Olympics: Wada says Russia still not compliant on anti-doping even as IOC may lift suspension soon

Russia was formally banned in December 2017 from taking part in the 2018 Winter Olympics, but 168 athletes deemed "clean" were allowed to compete as neutrals. PHOTO: REUTERS

LOS ANGELES (AFP) - The World Anti-Doping Agency (Wada) stopped short on Sunday (Feb 25) of endorsing the International Olympic Committee's decision to lift Russia's suspension, if no new positive drug tests come to light from the Pyeonchang Winter Olympics.

In a statement issued on Sunday night, Wada said it "acknowledges" the IOC's latest move but pointed out that Russia is still not adhering to the World Anti-Doping Code.

"It should be clarified that the Russian Anti-Doping Agency (Rusada) remains non-compliant with the World Anti-Doping Code as it has not yet met the necessary criteria of Rusada's Roadmap to Compliance, following Russia's proven systemic manipulation of the doping control process," Wada said.

The agency said it is continuing to work with "Rusada to assist them in rebuilding a credible and sustainable anti-doping programme".

The IOC voted unanimously to keep Russia's ban for mass doping, meaning Russian athletes were not able to march behind their flag at the Pyeongchang Olympics closing ceremonies on Sunday.

But the IOC said the suspension would be lifted - in "a few days or a few weeks" - if no new doping cases come out of the Games, where two Russians tested positive for doping.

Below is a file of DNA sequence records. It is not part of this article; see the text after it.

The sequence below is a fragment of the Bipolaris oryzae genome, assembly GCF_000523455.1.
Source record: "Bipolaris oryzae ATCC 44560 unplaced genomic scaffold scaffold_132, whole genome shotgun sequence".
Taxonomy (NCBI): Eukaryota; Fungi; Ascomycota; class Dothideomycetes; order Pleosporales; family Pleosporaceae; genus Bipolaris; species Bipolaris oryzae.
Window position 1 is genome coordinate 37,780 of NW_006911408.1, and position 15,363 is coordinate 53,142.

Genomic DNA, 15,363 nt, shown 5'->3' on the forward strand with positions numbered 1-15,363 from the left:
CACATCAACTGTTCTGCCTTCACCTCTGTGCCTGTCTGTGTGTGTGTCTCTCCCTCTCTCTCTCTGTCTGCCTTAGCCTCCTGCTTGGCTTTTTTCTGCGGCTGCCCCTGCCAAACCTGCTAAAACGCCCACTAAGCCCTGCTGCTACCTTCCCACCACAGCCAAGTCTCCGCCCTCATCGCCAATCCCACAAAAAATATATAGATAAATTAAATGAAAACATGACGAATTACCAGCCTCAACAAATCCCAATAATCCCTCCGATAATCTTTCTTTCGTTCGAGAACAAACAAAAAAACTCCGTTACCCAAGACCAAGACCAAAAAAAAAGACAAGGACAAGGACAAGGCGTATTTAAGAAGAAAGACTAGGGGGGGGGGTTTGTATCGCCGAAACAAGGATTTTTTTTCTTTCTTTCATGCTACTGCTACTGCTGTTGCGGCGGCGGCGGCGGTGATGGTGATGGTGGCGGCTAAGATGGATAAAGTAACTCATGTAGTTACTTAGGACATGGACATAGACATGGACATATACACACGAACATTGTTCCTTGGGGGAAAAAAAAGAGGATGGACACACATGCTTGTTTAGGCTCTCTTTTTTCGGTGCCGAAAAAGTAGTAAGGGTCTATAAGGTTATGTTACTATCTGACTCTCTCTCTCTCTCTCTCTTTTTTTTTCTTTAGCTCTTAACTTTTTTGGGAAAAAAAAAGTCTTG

The vote to maintain the ban for the time being followed a recommendation from the IOC's executive board, which met on Saturday and early on Sunday over Russia's fate.

The IOC "could have considered lifting the suspension given that the Olympic Athletes from Russia (OAR) had respected the IOC's decision of Dec 5", IOC president Thomas Bach said.

"However, two Russian athletes tested positive for doping here in Pyeongchang."

The IOC decision was slammed by the lawyer for Russian whistle-blower and former Moscow drug lab director Grigory Rodchenkov.

"Thomas Bach was a drowning man," Jim Walden said at the weekend.

"But finally cooler heads within the IOC threw him a life preserver. Yet in the decision, the IOC had the gall to claim Russia 'respected' its decision on Dec 5 to institute the suspension.

"This, despite Russia's continued retaliation against the IOC's main witness, Dr Rodchenkov, and Russia's litany of further transgressions, including denial and obstruction toward the IOC and Wada.

"The acrimony caused by Bach's mismanagement should be his undoing."

Russia was formally banned in December from taking part in the 2018 Olympics following revelations of widespread drug-cheating, but 168 athletes deemed "clean" were allowed to compete as neutrals.

They were representing the "Olympic Athletes from Russia" under strict guidelines including a ban on Russia's flag, national colours and the national anthem.

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